On be­half of the Ken­tucky Re­tired Teach­ers As­so­ci­a­tion, I want to ex­press our heart­felt ap­pre­ci­a­tion to the re­tired teach­ers through­out Lex­ing­ton and Cen­tral Ken­tucky who stood up to Frank­fort dur­ing this year's de­bate over pub­lic pen­sions. With­out their strong ad­vo­cacy, the more than 50,000 re­tired teach­ers in our state would be fac­ing a much bleaker fu­ture. The count­less phone calls, let­ters and emails, the at­ten­dance at pub­lic fo­rums, their will­ing­ness to travel to Frank­fort and tes­tify in com­mit­tees, meet with leg­is­la­tors and show unity for the cause clearly made a dif­fer­ence.

As they did through­out their ca­reers, they once again taught us the value of hard work, re­search, tenac­ity, deco­rum and how to ef­fec­tively and co­gently ar­gue for what is right. We must now re­main vig­i­lant and en­gaged as our state law­mak­ers pre­pare for the 2019 ses­sion of the Ken­tucky Gen­eral As­sem­bly.


MetroNet is cur­rently be­ing in­stalled in Lex­ing­ton. The pos­si­bil­ity of a cheap high-speed con­nec­tion sounds good, but there is a gap­ing is­sue that few peo­ple are talk­ing about.

Ev­ery­body hopes that MetroNet will be a van­guard for fu­ture high-tech jobs, but speed is just a com­po­nent of the pack­age. An­other com­po­nent is IPv6 (In­ter­net Pro­to­col ver­sion 6). MetroNet doesn’t sup­port IPv6.

To put this into con­text, ev­ery cell phone uses IPv6. Ev­ery broad­band (ca­ble) ser­vice pro­vides IPv6. Ev­ery modern com­puter tries to es­tab­lish an IPv6 con­nec­tion first. All modern smart TVs sup­port IPv6. It’s nearly im­pos­si­ble to find some­thing made in the last eight years that doesn't sup­port IPv6.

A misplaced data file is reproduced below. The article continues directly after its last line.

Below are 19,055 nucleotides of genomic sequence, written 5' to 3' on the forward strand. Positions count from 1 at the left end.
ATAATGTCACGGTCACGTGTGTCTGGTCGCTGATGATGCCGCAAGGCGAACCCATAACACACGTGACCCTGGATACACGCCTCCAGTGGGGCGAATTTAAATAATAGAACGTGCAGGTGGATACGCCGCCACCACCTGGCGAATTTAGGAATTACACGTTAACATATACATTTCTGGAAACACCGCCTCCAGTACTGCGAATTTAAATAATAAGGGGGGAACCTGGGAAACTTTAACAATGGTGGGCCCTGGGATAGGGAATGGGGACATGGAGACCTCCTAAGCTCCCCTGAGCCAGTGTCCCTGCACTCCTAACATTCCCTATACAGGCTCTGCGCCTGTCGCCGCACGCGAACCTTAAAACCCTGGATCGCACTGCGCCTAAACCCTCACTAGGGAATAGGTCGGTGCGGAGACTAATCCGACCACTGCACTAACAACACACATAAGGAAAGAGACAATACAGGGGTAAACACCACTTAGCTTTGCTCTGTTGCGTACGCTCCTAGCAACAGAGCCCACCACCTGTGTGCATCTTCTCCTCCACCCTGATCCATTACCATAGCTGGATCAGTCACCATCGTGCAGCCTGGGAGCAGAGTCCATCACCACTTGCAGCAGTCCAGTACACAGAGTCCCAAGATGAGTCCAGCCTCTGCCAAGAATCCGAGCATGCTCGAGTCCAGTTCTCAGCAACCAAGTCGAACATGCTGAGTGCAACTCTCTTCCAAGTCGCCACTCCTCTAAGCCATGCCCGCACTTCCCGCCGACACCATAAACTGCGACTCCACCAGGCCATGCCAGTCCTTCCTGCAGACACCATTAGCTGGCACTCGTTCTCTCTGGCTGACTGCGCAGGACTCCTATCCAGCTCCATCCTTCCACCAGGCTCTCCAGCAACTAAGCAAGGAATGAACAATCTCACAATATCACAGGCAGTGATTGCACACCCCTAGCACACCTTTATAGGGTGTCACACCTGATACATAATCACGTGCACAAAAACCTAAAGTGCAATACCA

I have lived in many parts of the coun­try and the world and worked with many dif­fer­ent in­ter­net ser­vice providers. The only other ser­vice provider that doesn't sup­port IPv6 is Wind­Stream.This pro­to­col was de­vel­oped be­cause the num­ber of IPv4 ad­dresses needed for in­ter­net­con­nected de­vices was pro­jected to be ex­hausted within a few years.

This is not a se­cu­rity is­sue. It is a func­tional lim­i­ta­tion that will be­come more ap­par­ent as time goes on. It will not sup­port the re­quire­ments of a modern high-tech work­force.


I’m a skep­tic, pe­jo­ra­tively a de­nier, be­cause I don’t be­lieve the dooms­day cli­mate hog­wash be­ing foisted on the pub­lic by the govern­ment and me­dia. So what am I deny­ing?

I don’t be­lieve the much-ma­nip­u­lated cli­mate record is re­li­able. Tem­per­a­tures for the first half of the 20th cen­tury have been pro­gres­sively whit­tled down to make the record agree with the global warm­ing nar­ra­tive.

I don’t be­lieve the cli­mate mod­els are valid. For 30 years, their pre­dic­tions have been wrong.I don’t be­lieve in­creas­ing CO2 has any ef­fect on cli­mate and there­fore no ill ef­fects on peo­ple, plants or an­i­mals.

I don’t be­lieve po­lar bears are in any dan­ger of ex­tinc­tion.I don’t be­lieve sea lev­els are ris­ing faster now than they have in past cen­turies.I don’t be­lieve the spread of trop­i­cal dis­eases has any re­la­tion with warmer weather.